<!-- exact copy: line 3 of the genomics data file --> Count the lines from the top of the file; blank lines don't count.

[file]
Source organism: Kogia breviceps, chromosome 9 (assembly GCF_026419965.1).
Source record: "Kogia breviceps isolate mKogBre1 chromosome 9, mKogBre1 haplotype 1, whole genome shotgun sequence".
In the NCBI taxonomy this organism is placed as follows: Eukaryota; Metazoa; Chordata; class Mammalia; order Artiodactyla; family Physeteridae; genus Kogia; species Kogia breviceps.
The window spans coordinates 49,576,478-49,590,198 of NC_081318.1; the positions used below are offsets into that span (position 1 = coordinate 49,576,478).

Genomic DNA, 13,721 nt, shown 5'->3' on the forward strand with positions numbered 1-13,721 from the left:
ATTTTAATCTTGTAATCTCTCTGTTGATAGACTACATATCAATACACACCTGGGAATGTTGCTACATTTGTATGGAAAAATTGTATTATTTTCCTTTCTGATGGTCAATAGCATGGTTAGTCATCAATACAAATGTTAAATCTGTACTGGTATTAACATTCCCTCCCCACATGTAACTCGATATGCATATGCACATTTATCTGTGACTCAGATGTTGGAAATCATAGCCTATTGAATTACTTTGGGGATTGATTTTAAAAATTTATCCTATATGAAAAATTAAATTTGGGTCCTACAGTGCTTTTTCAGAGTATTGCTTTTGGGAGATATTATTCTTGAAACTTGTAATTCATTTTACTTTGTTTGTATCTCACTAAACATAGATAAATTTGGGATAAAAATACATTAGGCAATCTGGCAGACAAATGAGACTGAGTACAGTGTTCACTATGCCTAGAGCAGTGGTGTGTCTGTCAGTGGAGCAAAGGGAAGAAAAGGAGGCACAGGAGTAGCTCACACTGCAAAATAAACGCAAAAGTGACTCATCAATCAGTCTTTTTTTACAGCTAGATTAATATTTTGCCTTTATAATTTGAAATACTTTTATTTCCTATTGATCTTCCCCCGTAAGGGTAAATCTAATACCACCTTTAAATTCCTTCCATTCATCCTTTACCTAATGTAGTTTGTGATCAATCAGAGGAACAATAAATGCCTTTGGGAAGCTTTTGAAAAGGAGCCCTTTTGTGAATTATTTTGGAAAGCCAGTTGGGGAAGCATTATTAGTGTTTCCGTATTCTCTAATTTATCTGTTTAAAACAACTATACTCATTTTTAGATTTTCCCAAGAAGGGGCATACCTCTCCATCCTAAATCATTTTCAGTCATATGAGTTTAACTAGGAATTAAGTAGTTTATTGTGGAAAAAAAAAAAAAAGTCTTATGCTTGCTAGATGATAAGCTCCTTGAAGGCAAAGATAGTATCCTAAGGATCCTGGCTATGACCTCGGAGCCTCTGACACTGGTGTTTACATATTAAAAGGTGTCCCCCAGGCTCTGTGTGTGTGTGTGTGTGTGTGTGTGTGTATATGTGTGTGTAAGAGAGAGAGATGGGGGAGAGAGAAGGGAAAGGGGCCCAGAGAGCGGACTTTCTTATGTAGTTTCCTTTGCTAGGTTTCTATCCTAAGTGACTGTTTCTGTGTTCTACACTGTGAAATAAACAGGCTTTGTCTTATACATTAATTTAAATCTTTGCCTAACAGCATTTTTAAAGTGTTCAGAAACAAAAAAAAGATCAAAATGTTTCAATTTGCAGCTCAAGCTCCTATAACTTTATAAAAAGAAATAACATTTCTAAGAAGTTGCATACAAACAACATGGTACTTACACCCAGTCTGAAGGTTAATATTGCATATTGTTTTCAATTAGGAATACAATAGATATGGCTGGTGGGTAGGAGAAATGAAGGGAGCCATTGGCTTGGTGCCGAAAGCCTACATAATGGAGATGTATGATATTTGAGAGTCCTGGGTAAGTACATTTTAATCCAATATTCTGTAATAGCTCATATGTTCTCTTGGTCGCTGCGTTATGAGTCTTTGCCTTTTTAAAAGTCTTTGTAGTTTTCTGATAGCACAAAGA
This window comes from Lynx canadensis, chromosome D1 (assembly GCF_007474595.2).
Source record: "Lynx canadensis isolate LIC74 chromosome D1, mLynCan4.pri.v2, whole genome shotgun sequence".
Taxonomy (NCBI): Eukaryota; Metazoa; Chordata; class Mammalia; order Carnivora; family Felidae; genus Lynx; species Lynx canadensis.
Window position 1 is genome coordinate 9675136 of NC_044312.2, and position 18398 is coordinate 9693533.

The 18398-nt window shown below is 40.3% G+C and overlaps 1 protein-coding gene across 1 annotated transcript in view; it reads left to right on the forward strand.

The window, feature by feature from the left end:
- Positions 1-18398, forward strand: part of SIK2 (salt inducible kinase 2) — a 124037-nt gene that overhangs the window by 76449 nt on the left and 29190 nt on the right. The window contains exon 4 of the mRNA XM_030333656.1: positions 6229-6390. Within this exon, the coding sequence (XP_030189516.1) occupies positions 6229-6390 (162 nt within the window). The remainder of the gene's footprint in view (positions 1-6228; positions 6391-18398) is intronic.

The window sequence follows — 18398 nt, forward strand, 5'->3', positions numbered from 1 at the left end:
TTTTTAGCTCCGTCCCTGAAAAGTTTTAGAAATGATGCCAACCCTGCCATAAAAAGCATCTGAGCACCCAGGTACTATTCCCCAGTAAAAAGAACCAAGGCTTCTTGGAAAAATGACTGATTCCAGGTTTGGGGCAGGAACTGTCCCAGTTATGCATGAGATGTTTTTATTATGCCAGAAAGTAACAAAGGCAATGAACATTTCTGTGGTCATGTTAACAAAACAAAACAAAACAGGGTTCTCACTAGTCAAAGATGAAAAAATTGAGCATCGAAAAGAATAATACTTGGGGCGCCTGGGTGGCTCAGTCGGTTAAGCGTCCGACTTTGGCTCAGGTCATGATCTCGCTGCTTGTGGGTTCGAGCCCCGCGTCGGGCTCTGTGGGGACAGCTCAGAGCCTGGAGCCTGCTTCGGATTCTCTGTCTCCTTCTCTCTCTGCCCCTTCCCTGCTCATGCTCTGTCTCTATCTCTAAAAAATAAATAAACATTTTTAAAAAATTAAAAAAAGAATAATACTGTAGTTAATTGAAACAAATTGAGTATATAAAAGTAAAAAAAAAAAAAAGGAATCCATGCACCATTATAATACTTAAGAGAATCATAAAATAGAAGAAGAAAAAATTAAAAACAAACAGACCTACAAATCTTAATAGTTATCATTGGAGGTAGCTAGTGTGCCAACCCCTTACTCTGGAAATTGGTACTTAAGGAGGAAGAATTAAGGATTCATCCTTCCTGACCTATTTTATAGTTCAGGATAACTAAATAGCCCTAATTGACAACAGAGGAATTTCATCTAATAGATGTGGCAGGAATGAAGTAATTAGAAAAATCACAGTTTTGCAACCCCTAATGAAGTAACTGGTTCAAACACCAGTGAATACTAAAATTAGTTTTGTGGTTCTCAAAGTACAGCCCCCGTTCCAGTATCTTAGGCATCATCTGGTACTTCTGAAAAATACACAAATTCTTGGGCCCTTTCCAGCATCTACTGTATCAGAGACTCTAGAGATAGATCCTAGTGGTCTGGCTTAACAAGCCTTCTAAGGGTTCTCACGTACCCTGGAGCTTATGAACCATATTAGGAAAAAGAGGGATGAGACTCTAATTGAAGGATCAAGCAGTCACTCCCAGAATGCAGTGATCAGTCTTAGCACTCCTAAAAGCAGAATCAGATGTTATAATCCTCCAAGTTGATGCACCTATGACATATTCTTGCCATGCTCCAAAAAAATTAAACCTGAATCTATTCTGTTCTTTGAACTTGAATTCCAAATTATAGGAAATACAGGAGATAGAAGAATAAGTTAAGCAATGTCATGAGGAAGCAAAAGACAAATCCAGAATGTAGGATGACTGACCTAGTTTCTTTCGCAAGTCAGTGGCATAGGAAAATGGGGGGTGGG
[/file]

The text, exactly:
In the NCBI taxonomy this organism is placed as follows: Eukaryota; Metazoa; Chordata; class Mammalia; order Artiodactyla; family Physeteridae; genus Kogia; species Kogia breviceps.